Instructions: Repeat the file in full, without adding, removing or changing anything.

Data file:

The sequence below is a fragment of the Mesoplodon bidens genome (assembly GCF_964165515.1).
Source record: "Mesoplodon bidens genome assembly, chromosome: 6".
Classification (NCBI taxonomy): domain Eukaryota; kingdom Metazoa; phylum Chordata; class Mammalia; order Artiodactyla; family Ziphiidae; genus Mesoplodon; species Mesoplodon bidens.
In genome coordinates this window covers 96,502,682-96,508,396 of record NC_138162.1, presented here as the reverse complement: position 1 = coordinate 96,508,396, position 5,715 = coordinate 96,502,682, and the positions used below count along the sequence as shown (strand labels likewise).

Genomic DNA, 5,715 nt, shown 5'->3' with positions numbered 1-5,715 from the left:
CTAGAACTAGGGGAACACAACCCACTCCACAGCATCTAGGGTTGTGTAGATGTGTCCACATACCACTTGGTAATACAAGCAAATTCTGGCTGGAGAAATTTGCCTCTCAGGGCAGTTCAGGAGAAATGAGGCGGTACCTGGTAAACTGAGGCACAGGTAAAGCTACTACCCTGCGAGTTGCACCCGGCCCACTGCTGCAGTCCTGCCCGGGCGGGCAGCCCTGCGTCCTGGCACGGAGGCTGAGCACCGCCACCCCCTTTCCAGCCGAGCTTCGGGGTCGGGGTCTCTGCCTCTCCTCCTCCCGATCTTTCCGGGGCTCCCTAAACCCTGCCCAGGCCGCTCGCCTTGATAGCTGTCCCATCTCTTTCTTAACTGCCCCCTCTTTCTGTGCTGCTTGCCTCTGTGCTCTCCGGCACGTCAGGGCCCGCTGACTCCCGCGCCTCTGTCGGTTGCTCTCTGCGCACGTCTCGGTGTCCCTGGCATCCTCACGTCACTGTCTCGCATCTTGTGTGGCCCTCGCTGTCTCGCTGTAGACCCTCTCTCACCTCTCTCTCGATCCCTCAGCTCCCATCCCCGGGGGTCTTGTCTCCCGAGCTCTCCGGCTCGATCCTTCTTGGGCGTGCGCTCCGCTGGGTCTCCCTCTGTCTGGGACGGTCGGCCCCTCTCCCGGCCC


The sequence below is a fragment of the Mesoplodon bidens genome (assembly GCF_964165515.1).
Source record: "Mesoplodon bidens genome assembly, chromosome: 6".
Classification (NCBI taxonomy): domain Eukaryota; kingdom Metazoa; phylum Chordata; class Mammalia; order Artiodactyla; family Ziphiidae; genus Mesoplodon; species Mesoplodon bidens.
In genome coordinates this window covers 96,502,682-96,508,396 of record NC_138162.1, presented here as the reverse complement: position 1 = coordinate 96,508,396, position 5,715 = coordinate 96,502,682, and the positions used below count along the sequence as shown (strand labels likewise).

Genomic DNA, 5,715 nt, shown 5'->3' with positions numbered 1-5,715 from the left:
CTAGAACTAGGGGAACACAACCCACTCCACAGCATCTAGGGTTGTGTAGATGTGTCCACATACCACTTGGTAATACAAGCAAATTCTGGCTGGAGAAATTTGCCTCTCAGGGCAGTTCAGGAGAAATGAGGCGGTACCTGGTAAACTGAGGCACAGGTAAAGCTACTACCCTGCGAGTTGCACCCGGCCCACTGCTGCAGTCCTGCCCGGGCGGGCAGCCCTGCGTCCTGGCACGGAGGCTGAGCACCGCCACCCCCTTTCCAGCCGAGCTTCGGGGTCGGGGTCTCTGCCTCTCCTCCTCCCGATCTTTCCGGGGCTCCCTAAACCCTGCCCAGGCCGCTCGCCTTGATAGCTGTCCCATCTCTTTCTTAACTGCCCCCTCTTTCTGTGCTGCTTGCCTCTGTGCTCTCCGGCACGTCAGGGCCCGCTGACTCCCGCGCCTCTGTCGGTTGCTCTCTGCGCACGTCTCGGTGTCCCTGGCATCCTCACGTCACTGTCTCGCATCTTGTGTGGCCCTCGCTGTCTCGCTGTAGACCCTCTCTCACCTCTCTCTCGATCCCTCAGCTCCCATCCCCGGGGGTCTTGTCTCCCGAGCTCTCCGGCTCGATCCTTCTTGGGCGTGCGCTCCGCTGGGTCTCCCTCTGTCTGGGACGGTCGGCCCCTCTCCCGGCCC